It’s Mental Health Awareness Month: Understanding the Correlation Between Mental & Financial Health
About the author: Lamar Watson, CFP®, is a Fee-Only Financial Advisor in the Washington, D.C. area that works with clients virtually across the country. Lamar's work with his clients focuses on budgeting, employee benefits, paying down debt, buying their first home, and investing. Lamar is the Founder of Dream Financial Planning, a virtual Fiduciary Financial Planning firm specifically designed to help young professionals and minorities take control of their finances and fulfill their dreams. Feel free to schedule a complimentary consultation to learn how we use the DREAM Financial Planning Process ™ to help our clients achieve their goals.
Approximately 20 percent of adults are impacted by mental illness.1 For around 70 years, May has been recognized as Mental Health Awareness Month, meaning this is an opportune time for us to advocate, empower and listen.
If you, or someone you know, is struggling with their mental health, you may find financial health suffers as well. Why? Because there’s a direct correlation between mental wellness and financial wellness. In fact, a recent study found that individuals with depression and anxiety were three times more likely to be in debt.2 In recognition of Mental Health Awareness Month, here’s an explanation of how health and wealth can often go hand-in-hand.
Avoidance of Problems
Money is the second most common source of stress amongst adults.3 Therefore, it makes sense that dealing with bills, debt and budgeting is stressful. If you’re already feeling unwell, avoiding additional stress is understandable.
The problem is, avoiding your financial obligations won’t make them go away. And in many cases, it can actually make them worse. The temptation to push aside bill paying or phone calls to the credit card company is strong, but tackling these tasks on time or right away can create long-term relief.
Feelings of Hopelessness
When your mental health is struggling, it can be hard to think long-term. If you feel as though you’re losing control of the things around you today, what’s the point in trying to work toward future goals? Feelings of hopelessness can occur, and they can make long-term financial decision-making really tough.
Going hand-in-hand with loss of control is the urge to spend. When everything else seems to be spiraling, making a purchase can feel like something you actually have control over. The problem is, of course, this can lead to impulse buying - which can wreak havoc on your budget and increase debt. And with a lack of focus on facing your financial situation head-on, could create a harmful cycle of spending more than you have while neglecting to address the accruing debt.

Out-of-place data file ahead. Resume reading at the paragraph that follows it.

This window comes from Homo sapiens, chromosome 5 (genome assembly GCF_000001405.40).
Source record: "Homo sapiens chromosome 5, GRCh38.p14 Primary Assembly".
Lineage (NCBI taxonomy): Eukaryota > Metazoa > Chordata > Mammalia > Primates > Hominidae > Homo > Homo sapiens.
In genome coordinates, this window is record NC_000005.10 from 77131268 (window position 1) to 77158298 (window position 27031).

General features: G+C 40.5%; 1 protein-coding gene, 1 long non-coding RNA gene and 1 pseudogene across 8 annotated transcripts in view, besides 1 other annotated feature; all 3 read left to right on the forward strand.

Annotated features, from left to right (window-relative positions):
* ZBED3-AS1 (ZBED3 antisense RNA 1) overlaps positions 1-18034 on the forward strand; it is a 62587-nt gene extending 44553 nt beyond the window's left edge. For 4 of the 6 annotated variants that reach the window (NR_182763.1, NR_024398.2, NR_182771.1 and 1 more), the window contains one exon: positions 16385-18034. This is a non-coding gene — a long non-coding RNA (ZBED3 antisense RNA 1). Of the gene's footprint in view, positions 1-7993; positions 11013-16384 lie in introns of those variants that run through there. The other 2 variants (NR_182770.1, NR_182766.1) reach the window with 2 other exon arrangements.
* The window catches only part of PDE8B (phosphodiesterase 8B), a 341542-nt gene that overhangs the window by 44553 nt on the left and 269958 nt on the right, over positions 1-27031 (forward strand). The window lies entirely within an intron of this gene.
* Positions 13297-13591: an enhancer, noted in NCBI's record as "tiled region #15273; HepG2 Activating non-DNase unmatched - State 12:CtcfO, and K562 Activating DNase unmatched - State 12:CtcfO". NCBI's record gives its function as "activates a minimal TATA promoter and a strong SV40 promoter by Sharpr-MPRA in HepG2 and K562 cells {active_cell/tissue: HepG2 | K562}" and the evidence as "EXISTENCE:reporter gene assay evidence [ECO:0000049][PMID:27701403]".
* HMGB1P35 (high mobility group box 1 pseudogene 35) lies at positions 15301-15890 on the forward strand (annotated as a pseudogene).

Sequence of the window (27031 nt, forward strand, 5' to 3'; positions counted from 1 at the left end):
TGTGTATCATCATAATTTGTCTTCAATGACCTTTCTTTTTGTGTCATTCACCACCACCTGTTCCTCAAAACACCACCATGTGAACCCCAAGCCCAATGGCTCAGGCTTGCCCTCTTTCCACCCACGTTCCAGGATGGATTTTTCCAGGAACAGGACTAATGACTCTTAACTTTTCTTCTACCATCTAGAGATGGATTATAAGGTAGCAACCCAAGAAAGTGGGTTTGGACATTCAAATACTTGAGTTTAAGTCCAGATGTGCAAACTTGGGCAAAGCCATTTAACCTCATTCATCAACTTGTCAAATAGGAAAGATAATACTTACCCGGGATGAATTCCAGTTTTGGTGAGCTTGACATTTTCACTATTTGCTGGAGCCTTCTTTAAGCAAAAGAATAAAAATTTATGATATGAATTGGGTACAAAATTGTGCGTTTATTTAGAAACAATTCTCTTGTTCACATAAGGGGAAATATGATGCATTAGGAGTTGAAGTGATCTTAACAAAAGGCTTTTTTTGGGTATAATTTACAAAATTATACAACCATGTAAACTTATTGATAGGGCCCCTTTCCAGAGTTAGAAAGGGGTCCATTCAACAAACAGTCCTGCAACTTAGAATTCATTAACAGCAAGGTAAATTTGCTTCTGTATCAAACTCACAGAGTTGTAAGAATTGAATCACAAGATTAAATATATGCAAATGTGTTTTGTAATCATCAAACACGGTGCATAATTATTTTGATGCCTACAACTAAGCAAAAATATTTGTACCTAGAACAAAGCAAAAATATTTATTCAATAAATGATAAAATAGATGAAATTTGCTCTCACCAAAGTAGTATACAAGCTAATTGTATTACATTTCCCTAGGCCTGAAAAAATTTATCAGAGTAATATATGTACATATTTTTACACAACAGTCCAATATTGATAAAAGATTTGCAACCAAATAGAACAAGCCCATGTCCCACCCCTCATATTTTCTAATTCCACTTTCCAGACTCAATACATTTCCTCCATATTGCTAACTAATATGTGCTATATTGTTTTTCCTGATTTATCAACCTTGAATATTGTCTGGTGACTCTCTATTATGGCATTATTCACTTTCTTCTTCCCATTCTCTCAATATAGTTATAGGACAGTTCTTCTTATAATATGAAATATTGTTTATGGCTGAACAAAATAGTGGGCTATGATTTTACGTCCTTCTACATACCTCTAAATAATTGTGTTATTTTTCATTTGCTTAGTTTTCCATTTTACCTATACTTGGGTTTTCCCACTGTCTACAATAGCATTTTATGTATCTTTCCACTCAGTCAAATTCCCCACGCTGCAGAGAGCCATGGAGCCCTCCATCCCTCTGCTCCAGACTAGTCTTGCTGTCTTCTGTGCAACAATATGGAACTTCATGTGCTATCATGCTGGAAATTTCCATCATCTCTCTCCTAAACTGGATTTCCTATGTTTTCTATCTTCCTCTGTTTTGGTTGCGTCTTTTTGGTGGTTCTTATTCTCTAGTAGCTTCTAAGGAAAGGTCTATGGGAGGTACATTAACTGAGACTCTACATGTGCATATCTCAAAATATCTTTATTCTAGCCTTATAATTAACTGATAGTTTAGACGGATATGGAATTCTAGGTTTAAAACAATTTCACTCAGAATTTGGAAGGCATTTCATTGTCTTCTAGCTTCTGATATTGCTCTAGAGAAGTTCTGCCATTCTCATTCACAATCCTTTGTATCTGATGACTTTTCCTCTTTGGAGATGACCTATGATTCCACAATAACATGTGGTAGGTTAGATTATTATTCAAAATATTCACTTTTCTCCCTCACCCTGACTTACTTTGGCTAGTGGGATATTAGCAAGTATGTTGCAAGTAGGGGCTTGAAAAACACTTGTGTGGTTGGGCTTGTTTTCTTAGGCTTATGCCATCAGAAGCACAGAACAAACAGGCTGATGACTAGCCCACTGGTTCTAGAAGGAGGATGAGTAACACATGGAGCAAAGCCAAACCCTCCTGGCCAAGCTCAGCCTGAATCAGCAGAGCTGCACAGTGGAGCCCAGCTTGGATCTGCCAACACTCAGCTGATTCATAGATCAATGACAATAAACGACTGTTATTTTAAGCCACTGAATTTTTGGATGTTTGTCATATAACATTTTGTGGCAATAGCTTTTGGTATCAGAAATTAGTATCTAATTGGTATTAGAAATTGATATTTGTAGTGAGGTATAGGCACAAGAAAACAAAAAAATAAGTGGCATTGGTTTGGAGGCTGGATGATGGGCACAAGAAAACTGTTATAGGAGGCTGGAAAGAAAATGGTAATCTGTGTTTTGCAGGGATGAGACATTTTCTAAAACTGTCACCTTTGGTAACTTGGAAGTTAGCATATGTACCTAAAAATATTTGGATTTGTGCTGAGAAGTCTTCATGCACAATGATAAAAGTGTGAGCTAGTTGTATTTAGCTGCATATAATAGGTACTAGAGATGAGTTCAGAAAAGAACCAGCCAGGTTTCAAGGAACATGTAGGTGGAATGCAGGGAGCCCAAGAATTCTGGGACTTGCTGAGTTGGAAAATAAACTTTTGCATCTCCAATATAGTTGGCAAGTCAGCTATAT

If your mental health is suffering, you’ll notice your energy levels decreasing as well. Fatigue, trouble sleeping, and lack of focus can all be common symptoms of declining mental health or stress. With what energy you do have, it’s likely you don’t want to spend it on your financial obligations. But your financial wellbeing requires action and focus, especially if you are faced with a large amount of debt or a substantial long-term savings goal.
Hard to Think Clearly
When you’re not feeling your best, making sound, rational decisions can be challenging. Your judgment may be clouded by how you’re feeling right now, meaning it’s tough to try to think about your future - especially your financial future.
It’s likely the events of this past year have challenged your mental health in some way, and it’s okay to not always be okay. If you’ve found that your financial wellness may be suffering as a result of your mental health, reach out to your trusted financial partner. They can help keep your spending and saving on track today while encouraging healthy financial habits that keep your long-term goals a priority.
Dream Financial Planning Process ™
Whether you're managing student loan debt, starting a family, or considering buying your first home, the DREAM Financial Planning Process™ is tailored to the unique needs of busy professionals in their 30s and 40s. This process focuses more on short-term goals while you grow and evolve in your personal and professional life. If you're looking for guidance on Financial Planning, optimizing employee benefits, budgeting, student loans, and managing your 401k or investments, we can help.
With uncertainty surrounding the economic stability of our country, it's okay to have fears and anxieties surrounding your own savings and investments. The most productive course of action from here is to reach out to Dream Financial Planning (or whoever your trusted advisor might be) and discuss your options. It's easy to have knee-jerk reactions when it feels like the bottom is falling out, but it is imperative to make decisions using research-backed data and a level head. If you'd like a Complimentary Review and risk assessment of your investment portfolio, feel free to send me an e-mail.
If you're looking for guidance on your investments, you'll want to read this month's Newsletter. In my April Newsletter, I discuss Gamestop, market speculation, long-term investment returns, and 9 investing mistakes you should avoid.
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